East Asian Studies

Academic Program Introduction

East Asia is steeped in tradition yet forward-looking; divided yet interconnected; locally diverse yet globally central; fraught with uncertainty yet full of hope. For scholars, artists, and activists, it is a region of tremendous cultural, political, social, and economic interest.

We offer a customizable interdisciplinary major in coursework focused on Korea, Japan, and China. Students choose a concentration in one of these countries or a specific disciplinary approach. Courses are required in the social sciences and humanities, including work in languages. Balancing breadth and depth, students learn about particular East Asian societies as well as the historical and contemporary links between them.

Learning goals

  • Develop comprehensive knowledge in the area of concentration from a variety of disciplines, including art, history, literature, linguistics, politics, and religion.

  • Formulate various perspectives from which to examine events in traditional and contemporary East Asia.

  • Display language proficiency appropriate for social and professional settings in speaking, listening, reading, and writing in Mandarin Chinese, Japanese, or Korean.

Programs of Study

East Asian studies major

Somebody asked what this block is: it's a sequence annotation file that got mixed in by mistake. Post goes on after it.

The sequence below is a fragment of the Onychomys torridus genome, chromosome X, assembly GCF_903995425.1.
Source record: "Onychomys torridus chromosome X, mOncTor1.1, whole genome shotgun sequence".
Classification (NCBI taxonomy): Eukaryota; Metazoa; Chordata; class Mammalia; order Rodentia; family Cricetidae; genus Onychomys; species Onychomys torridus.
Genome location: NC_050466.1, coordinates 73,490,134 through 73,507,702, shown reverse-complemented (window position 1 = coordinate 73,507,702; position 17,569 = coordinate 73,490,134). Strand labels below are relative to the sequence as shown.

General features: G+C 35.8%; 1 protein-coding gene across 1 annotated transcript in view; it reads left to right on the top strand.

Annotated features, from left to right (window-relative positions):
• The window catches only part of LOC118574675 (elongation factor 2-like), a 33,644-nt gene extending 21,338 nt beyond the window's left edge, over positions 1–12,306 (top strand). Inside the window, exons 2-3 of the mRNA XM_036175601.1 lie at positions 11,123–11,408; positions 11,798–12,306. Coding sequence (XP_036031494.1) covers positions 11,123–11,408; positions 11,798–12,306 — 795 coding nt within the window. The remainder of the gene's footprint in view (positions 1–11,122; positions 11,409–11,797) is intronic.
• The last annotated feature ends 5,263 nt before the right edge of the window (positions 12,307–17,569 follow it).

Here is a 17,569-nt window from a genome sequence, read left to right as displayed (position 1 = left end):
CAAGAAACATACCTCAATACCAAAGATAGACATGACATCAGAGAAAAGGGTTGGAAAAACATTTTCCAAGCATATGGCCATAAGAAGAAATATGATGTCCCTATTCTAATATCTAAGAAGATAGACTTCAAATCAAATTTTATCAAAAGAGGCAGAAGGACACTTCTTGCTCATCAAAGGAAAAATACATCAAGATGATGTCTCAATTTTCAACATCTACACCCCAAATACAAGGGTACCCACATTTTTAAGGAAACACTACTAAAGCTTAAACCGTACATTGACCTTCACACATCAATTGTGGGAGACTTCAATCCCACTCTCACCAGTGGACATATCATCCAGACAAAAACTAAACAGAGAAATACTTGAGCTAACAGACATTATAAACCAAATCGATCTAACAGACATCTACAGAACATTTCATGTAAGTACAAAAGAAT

Students develop an understanding of East Asia as an interconnected region intertwined with the rest of the world.

Course Highlights

  • This course examines Chinese art in the socially and politically tumultuous twentieth century,which witnessed the end of imperial China, the founding of the Republic, the rise of the People's Republic, the calamity of Mao's cultural revolution, the impact of the West, and the ongoing social and economic reforms. Critical issues of examination include the encounters of East and West, the tensions of tradition and revolution, the burdens of cultural memory and historical trauma, the interpretations of modernity and modernism, the flowering of avant-garde and experimental art, and the problems of globalization and art markets. The course is designed to develop an understanding of the diverse threads of art and society in twentieth-century China.

Research highlights

  • Sun-Hee Lee sits at her desk and smiles softly.

    Professor Sun-Hee Lee is focusing on Korean formulaic and stance expressions, developing a Korean learner corpus, and examining public discourse on the North Korean defectors, the #MeToo movement, and #AntiAsian Hate.

  • Eve Zimmerman gesticulates as she speaks to someone who is out of focus in the foreground.

    Professor Eve Zimmerman studies how female writers refashion the category of “girlhood” in postwar Japanese fiction, manga, and memoir. Her translation of “Remaining Flowers” by Nakagami Kenji can be found in the Penguin Collection of Contemporary Japanese Fiction (2020).

  • Heng Du sits at her desk and flips through a book of early Chinese writing.

    Professor Heng Du’s current book project, Paratext and the Transformation of Early Chinese Writings, explores the intentions of the nameless thinkers and compilers involved in manuscript production.


  • East Asian studies and East Asian languages and cultures (EALC) opportunities

    Numerous summer and academic year study-abroad options, internships, and fellowships are available. Learn more about these opportunities on the EALC page.

East Asian Studies Program

Green Hall
106 Central Street
Wellesley, MA 02481
Robert Goree
Program Director
Anna(HyeYoung) Park
Academic Administrator